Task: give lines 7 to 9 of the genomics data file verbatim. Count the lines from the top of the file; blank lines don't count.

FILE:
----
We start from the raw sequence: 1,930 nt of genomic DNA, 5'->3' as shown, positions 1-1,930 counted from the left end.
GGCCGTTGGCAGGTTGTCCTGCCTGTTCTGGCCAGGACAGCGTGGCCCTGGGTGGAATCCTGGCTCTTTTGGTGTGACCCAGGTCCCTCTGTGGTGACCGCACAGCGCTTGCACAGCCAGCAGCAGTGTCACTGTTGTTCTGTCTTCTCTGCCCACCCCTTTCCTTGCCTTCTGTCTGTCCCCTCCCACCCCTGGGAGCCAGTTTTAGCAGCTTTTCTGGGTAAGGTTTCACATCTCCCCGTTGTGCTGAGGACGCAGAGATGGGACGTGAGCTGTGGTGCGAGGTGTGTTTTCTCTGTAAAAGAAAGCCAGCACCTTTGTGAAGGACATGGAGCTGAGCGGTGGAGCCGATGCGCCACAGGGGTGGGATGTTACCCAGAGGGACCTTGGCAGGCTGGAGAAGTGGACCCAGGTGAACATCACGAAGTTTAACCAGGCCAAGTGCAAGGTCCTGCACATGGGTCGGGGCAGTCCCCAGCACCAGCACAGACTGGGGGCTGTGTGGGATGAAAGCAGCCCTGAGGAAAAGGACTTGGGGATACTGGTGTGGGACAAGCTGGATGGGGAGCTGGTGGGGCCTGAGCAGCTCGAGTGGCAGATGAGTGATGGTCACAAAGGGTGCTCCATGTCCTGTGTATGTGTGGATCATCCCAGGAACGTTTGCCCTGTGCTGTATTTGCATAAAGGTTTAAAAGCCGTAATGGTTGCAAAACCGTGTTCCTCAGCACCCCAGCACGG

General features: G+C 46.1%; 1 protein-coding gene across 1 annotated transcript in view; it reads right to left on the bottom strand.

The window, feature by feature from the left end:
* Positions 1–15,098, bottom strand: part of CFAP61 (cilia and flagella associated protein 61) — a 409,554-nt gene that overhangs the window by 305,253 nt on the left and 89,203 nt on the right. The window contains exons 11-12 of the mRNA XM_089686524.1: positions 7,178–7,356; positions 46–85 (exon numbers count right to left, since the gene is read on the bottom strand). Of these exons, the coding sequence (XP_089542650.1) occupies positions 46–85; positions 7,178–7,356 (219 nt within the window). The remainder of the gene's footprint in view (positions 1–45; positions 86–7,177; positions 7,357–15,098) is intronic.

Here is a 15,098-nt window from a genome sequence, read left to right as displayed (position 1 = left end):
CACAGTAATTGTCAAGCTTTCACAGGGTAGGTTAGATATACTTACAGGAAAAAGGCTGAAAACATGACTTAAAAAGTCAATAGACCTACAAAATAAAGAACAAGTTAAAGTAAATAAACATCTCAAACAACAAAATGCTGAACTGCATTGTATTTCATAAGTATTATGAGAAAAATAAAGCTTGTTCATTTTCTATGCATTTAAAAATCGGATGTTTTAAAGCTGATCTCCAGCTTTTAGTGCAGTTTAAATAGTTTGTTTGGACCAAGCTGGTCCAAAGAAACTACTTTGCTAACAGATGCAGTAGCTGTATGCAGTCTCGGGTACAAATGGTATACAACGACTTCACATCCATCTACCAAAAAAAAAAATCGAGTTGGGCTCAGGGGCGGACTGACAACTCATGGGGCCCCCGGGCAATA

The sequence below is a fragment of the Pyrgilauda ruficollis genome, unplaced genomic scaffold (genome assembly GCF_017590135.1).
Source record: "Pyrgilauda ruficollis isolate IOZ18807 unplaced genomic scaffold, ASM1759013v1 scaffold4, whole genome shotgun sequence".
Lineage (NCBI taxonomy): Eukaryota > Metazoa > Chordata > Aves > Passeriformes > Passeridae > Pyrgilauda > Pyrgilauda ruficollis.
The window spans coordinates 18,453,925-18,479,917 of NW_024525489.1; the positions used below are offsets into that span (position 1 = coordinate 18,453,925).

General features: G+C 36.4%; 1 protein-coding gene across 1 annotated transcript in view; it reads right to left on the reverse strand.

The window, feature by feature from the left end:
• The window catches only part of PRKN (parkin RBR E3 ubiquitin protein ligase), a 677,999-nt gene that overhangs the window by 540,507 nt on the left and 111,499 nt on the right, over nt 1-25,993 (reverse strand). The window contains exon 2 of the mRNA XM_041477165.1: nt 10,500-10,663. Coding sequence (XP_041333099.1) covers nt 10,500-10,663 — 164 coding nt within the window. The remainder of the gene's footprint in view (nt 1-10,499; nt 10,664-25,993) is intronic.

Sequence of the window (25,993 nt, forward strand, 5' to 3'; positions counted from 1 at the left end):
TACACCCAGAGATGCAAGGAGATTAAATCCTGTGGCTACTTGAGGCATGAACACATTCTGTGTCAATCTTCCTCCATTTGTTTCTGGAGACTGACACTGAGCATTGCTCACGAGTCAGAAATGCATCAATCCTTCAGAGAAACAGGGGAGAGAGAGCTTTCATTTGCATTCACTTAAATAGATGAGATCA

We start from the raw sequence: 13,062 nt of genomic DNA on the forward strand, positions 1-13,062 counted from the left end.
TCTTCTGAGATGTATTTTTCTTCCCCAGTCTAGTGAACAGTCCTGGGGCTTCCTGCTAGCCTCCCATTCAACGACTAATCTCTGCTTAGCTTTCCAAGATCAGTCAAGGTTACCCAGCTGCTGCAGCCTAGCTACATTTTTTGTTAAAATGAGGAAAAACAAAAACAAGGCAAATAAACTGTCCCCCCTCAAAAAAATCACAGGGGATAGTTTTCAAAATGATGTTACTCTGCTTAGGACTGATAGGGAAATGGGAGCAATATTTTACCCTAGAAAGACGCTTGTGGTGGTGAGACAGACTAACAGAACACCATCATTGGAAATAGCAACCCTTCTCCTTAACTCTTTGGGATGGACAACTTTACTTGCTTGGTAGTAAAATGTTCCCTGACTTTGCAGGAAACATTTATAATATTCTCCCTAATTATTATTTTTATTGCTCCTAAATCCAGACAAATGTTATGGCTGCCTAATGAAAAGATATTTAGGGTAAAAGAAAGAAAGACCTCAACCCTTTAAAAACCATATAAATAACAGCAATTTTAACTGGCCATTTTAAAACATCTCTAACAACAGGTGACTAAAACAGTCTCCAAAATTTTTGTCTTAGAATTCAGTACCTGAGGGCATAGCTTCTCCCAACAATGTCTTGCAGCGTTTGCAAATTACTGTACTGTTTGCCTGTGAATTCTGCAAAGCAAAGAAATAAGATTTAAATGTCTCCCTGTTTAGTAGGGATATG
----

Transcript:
CACAGTAATTGTCAAGCTTTCACAGGGTAGGTTAGATATACTTACAGGAAAAAGGCTGAAAACATGACTTAAAAAGTCAATAGACCTACAAAATAAAGAACAAGTTAAAGTAAATAAACATCTCAAACAACAAAATGCTGAACTGCATTGTATTTCATAAGTATTATGAGAAAAATAAAGCTTGTTCATTTTCTATGCATTTAAAAATCGGATGTTTTAAAGCTGATCTCCAGCTTTTAGTGCAGTTTAAATAGTTTGTTTGGACCAAGCTGGTCCAAAGAAACTACTTTGCTAACAGATGCAGTAGCTGTATGCAGTCTCGGGTACAAATGGTATACAACGACTTCACATCCATCTACCAAAAAAAAAAATCGAGTTGGGCTCAGGGGCGGACTGACAACTCATGGGGCCCCCGGGCAATA

The sequence below is a fragment of the Pyrgilauda ruficollis genome, unplaced genomic scaffold (genome assembly GCF_017590135.1).
Source record: "Pyrgilauda ruficollis isolate IOZ18807 unplaced genomic scaffold, ASM1759013v1 scaffold4, whole genome shotgun sequence".